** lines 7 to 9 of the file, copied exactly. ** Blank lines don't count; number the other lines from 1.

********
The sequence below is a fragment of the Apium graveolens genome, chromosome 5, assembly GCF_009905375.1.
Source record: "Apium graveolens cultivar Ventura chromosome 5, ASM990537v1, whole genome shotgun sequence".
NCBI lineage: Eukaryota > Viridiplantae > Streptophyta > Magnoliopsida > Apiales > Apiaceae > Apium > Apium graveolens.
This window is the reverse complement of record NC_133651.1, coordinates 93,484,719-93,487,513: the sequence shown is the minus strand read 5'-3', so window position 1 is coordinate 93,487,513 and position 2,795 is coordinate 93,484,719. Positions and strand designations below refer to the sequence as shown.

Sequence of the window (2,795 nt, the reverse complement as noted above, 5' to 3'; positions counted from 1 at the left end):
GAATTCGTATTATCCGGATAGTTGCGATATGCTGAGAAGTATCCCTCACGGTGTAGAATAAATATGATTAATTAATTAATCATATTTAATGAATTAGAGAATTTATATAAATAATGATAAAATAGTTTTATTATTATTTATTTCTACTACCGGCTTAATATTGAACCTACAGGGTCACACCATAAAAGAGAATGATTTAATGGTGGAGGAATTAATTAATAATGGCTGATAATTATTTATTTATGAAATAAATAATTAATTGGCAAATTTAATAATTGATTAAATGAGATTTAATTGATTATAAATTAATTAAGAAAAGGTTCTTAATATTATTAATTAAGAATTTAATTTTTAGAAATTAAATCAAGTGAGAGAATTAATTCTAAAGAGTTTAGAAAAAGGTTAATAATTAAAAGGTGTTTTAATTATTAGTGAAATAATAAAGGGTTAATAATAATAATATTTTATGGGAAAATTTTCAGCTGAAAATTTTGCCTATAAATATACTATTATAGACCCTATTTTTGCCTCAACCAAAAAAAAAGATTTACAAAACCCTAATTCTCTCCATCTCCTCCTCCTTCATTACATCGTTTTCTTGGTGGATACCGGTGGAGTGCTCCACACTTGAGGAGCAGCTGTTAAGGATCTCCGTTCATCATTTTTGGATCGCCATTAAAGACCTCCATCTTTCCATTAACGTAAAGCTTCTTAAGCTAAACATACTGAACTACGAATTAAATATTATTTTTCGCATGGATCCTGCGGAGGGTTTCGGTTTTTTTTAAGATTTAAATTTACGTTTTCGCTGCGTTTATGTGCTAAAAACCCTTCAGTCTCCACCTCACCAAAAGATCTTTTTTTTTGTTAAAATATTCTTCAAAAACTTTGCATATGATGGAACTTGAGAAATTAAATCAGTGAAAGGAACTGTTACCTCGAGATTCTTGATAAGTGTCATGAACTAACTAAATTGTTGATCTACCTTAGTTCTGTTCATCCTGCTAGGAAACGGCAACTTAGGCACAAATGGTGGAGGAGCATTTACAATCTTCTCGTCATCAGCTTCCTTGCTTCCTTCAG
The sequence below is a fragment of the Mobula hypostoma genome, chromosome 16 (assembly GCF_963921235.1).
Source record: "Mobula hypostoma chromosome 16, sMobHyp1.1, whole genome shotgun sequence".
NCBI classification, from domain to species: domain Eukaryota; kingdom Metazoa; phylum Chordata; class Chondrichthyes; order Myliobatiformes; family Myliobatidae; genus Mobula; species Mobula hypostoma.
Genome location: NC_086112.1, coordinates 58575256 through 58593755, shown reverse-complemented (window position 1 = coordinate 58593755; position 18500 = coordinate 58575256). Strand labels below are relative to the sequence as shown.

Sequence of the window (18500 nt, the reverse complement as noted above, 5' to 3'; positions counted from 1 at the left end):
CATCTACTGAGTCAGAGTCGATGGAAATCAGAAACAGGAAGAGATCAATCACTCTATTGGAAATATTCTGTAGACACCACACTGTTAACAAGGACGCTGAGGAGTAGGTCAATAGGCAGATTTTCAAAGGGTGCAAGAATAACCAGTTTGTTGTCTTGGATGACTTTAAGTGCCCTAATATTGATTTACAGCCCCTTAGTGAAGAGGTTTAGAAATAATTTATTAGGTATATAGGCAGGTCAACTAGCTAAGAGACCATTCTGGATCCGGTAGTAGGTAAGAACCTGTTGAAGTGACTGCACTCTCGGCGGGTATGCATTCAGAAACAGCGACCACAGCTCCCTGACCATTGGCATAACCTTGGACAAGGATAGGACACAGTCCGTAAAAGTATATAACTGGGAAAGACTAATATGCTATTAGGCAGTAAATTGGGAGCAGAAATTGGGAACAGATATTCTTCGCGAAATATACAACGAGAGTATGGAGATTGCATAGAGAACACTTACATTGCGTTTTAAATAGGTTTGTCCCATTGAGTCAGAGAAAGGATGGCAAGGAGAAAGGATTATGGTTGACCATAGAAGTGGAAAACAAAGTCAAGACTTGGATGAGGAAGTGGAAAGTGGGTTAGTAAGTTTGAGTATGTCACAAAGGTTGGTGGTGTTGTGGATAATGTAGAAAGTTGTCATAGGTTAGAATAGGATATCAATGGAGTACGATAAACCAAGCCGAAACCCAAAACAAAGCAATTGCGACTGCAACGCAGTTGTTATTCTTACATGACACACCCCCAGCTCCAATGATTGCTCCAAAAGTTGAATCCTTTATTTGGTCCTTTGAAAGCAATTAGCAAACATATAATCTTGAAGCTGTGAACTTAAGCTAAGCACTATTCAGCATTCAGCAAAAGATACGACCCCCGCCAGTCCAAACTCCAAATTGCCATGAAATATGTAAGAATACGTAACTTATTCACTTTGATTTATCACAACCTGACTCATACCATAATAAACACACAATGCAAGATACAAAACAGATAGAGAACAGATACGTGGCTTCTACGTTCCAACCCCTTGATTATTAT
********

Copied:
The sequence below is a fragment of the Mobula hypostoma genome, chromosome 16 (assembly GCF_963921235.1).
Source record: "Mobula hypostoma chromosome 16, sMobHyp1.1, whole genome shotgun sequence".
NCBI classification, from domain to species: domain Eukaryota; kingdom Metazoa; phylum Chordata; class Chondrichthyes; order Myliobatiformes; family Myliobatidae; genus Mobula; species Mobula hypostoma.